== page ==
For less serious situations, parents should consider beginning with a collaborative approach but be ready to advance a parental alienation case if the need arises. Parents should retain a family law attorney with a collaborative focus and/or seek family therapy and use of a parenting coordinator. If there is a lack of communication between the parents, the alienated parent may need to seek a remedy in court for interference with their rights to custody and visitation. It is not necessary to prove parental alienation to pursue a remedy. The alienated parent may pursue a remedy for temporary or permanent changes in parenting time such as compensatory parenting time, changes in transportation arrangements, a change in the primary residential parent, changes in pick-up and/or drop-off locations, or changes in transportation arrangements.
Under N.J.S.A. 2A:34-23.3 and New Jersey Court Rule 1:10 and 5:3-7(a), a court can order that the interfering parent pay the other parent’s attorney’s fees and court costs, attend parenting classes or counseling, pay any costs resulting from non-compliance with court orders, pay for counseling for the children or for the other parent, participate in community service, or comply with a warrant for arrest.
Does the accusation of parental alienation have credibility in New Jersey courts?
New Jersey does not officially recognize a claim for parental alienation, however, in the alternative, courts have recognized causes of action for intentional torts committed by one spouse against another that causes physical injury or even intentional infliction of emotional distress which does not require physical injury. Furthermore, a tort action against one spouse could be joined in a divorce action if the behavior occurs before or during the pendency of the divorce action. Dr. Baker suggests that:
At this point, the term does not have much credibility in the courts because anybody can say anybody is an alienator. You really need to have evidence that it’s happening because we don’t want the courts believing it every time they hear it. Similar to an abuse allegation, there has to be an investigation. You will need to have good documentation or “create a paper trail” if you think the other person is undermining your authority and a child custody evaluation will generally be necessary to confirm that the alienation exists. That really involves understanding the 17 strategies and then going through your documentation to see if you have evidence for it. This is important because opposing counsel will be willing to do and say things that are not true in order to muddy the water and confuse the story. They may exaggerate what we don’t know about alienation and take the areas of disagreement and explode them as if there’s nothing known about alienation and therefore, suggesting that the whole term be thrown out. Some judges are receptive to this argument.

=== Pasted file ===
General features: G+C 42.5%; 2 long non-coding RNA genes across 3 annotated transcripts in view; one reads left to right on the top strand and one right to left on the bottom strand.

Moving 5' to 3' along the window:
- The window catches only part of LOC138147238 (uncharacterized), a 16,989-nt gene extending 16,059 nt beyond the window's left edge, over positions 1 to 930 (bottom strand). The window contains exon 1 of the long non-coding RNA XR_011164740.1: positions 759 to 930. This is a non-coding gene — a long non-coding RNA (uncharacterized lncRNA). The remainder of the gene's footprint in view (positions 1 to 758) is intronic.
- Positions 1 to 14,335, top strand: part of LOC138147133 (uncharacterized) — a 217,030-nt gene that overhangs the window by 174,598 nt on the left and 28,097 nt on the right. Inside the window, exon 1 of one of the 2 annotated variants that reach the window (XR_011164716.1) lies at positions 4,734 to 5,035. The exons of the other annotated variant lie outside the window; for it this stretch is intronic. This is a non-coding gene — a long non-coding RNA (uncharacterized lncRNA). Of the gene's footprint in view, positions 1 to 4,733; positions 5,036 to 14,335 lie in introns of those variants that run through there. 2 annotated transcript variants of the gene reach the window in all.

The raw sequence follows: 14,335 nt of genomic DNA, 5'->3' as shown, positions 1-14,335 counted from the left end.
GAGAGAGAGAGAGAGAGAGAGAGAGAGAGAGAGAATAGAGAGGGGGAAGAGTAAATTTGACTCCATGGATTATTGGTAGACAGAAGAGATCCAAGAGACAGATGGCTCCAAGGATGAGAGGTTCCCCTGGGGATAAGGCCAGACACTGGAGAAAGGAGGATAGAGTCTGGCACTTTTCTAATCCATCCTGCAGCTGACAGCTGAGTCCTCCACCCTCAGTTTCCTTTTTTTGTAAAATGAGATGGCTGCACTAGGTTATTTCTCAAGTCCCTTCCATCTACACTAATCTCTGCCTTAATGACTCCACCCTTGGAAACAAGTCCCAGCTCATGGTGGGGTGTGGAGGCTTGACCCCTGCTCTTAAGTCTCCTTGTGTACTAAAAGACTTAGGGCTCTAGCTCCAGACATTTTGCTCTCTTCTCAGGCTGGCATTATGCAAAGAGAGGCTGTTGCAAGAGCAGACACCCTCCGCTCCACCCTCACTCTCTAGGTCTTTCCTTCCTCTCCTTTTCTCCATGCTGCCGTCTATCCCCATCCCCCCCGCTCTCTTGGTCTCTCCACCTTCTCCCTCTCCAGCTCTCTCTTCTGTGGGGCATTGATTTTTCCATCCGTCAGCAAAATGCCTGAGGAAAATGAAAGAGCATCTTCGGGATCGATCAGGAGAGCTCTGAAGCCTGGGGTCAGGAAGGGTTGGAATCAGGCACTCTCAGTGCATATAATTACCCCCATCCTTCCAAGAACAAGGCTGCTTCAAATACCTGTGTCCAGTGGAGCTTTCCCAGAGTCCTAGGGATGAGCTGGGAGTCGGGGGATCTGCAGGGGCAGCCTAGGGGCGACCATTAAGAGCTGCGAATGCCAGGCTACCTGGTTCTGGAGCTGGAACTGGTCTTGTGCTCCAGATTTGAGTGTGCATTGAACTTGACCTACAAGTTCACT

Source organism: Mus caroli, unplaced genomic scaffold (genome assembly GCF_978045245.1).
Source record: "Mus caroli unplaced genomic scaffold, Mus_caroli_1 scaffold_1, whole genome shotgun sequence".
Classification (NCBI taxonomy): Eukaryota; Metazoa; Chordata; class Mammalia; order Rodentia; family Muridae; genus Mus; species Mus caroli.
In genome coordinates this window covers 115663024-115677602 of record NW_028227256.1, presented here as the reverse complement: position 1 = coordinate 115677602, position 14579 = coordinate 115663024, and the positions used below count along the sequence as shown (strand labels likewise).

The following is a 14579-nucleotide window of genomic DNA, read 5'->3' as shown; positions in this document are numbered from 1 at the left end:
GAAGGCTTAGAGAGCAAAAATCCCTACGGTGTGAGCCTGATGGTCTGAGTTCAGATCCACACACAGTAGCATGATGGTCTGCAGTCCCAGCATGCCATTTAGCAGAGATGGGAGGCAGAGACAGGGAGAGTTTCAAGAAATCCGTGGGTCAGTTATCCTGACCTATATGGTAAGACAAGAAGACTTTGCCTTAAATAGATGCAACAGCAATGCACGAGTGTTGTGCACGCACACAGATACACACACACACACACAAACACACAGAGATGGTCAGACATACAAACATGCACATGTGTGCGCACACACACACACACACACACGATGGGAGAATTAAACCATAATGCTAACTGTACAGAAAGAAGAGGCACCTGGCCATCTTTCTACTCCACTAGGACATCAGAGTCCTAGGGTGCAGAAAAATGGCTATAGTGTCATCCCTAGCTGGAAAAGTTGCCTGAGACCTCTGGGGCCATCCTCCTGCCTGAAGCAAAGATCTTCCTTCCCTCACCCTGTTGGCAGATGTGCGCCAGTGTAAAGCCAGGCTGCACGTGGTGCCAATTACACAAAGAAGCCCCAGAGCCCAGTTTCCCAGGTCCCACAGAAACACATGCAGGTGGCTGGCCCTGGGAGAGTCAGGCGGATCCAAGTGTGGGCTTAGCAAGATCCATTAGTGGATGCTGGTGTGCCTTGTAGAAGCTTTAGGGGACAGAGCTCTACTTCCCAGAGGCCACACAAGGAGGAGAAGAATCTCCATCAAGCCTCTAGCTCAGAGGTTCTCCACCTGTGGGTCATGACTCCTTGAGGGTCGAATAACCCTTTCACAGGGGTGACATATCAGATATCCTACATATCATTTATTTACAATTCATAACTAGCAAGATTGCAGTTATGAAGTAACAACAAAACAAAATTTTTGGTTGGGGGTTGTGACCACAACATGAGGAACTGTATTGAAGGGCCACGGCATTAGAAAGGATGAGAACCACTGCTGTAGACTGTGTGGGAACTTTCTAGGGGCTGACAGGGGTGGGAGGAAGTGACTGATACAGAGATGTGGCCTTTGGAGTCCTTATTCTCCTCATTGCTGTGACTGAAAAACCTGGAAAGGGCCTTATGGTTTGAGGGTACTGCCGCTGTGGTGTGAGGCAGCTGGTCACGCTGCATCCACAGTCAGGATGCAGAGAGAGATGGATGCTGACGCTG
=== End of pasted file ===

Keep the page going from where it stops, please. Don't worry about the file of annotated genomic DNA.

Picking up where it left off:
Usually, if a parent can show through a report from a child custody evaluator, that serious alienation has occurred, a judge will often order “reunification therapy,” which is designed to repair a parent-child relationship which has been disrupted.
According to Dr. Baker:
The problem in New Jersey is that many custody evaluators ascribe to the hybrid model of family conflict and that model says that most times when a child rejects a parent, it is both parent’s fault. Many of the custody evaluators in New Jersey will do a thorough custody evaluation and conclude, regardless of the facts, that it’s a hybrid. And when they conclude that it’s a hybrid, their recommendations generally are insufficient for addressing the situation if it were actually an alienation situation. So, if it is truly a hybrid, their recommendations make sense. But, if it’s truly alienation and they’re falsely concluding that it’s a hybrid, then their recommendations are insufficient. And there’s a very strong bias, in my opinion, among New Jersey custody evaluators, to conclude that cases are a hybrid which generally works in favor of the favored parent.
Parental alienation can be difficult to prove in New Jersey courts, but it is not impossible. If you find yourself being alienated from your child, remember to act fast by gathering any supporting evidence and contacting a family law attorney. If the court is able to intervene early by entering an order preventing the other parent from practicing his/her alienating behaviors, it is more likely that you can stop the harm caused and preserve your relationship with your child.
Sadayah Q. DuRant is a recent graduate of Rutgers School of Law, where she was Editor of the Race and The Law Review Journal. Rachael Newcomb who is entering her 3rd year at Rutgers Law School in Newark, New Jersey, contributed to the blog.